Turkey’s inflation rate is really 49 percent, economist says
Turkey’s consumer price inflation rate is far higher than the government is reporting, according to Steve Hanke, professor of applied economics at John Hopkins University.
The most important price in Turkey’s economy is the lira’s exchange rate with the dollar, the world’s reserve currency, Hanke said in an analysis for Forbes magazine this week. Combined with the use of purchasing power parity, Turkey’s inflation rate is 49 percent, he said.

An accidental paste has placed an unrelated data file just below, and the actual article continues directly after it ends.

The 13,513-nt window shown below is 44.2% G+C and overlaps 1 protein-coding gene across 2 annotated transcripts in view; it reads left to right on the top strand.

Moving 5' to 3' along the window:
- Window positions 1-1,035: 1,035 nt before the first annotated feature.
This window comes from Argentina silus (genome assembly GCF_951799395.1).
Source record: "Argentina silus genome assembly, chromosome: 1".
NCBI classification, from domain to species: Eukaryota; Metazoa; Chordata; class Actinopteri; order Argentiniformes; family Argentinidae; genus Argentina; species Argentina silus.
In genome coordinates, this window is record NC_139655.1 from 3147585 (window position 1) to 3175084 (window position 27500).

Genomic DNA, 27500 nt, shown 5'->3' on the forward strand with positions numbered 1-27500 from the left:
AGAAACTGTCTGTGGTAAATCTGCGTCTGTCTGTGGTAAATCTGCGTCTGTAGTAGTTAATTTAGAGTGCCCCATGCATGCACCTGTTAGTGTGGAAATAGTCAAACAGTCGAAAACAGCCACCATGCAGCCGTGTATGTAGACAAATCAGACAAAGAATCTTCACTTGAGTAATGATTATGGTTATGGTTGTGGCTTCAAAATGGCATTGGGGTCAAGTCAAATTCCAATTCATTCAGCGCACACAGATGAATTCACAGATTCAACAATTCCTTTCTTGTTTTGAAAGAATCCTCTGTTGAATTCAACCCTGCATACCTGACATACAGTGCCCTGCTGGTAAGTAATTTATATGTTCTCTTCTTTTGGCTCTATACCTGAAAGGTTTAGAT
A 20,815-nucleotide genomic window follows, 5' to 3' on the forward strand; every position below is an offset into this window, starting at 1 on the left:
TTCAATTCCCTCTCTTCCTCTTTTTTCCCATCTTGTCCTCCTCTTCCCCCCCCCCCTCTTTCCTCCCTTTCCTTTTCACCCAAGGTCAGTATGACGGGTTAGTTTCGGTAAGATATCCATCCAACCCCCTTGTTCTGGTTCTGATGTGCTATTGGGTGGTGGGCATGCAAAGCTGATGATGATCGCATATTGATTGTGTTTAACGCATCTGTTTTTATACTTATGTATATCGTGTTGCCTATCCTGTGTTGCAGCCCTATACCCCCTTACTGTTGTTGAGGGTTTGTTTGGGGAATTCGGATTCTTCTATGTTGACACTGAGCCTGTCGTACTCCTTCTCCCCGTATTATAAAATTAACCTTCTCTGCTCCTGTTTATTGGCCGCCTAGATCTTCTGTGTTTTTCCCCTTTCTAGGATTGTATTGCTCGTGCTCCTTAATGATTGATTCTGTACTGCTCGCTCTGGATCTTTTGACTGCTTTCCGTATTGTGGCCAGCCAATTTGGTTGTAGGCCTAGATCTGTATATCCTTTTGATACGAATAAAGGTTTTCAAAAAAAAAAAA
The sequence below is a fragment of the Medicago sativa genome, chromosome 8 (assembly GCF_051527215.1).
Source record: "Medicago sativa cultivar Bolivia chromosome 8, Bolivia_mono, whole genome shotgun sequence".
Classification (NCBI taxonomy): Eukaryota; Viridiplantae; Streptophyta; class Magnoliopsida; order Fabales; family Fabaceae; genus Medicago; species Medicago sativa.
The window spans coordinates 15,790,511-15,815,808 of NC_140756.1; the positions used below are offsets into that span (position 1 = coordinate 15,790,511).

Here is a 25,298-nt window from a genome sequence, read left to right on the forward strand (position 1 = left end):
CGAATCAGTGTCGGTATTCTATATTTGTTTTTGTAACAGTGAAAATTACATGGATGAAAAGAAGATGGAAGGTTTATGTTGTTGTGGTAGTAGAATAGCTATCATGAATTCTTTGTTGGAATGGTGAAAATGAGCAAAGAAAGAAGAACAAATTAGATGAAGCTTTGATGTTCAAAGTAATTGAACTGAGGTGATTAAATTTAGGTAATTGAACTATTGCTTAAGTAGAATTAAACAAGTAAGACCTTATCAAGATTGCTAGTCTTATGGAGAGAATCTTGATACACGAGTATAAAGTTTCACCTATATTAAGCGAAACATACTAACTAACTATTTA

Turkish consumer price inflation surged to a 15-year high of 25.2 percent in October, official data showed, after a currency crisis ripped through the country’s economy. The rate of annual price increases slowed to 19.5 percent in April from 19.7 percent in March, the Turkish Statistical Institute said on Friday.
Hanke said Turkey’s number one problem is inflation and President Recep Tayyip Erdoğan should stomp it out. To do that, the lira must be stabilised, he said.
Erdoğan can best deal with inflation by establishing a gold-backed currency board, Hanke said.
The lira has fallen by more than 10 percent against the dollar this year, adding to losses of 28 percent in 2018. It fell 0.2 percent to 5.97 per dollar in Istanbul on Friday.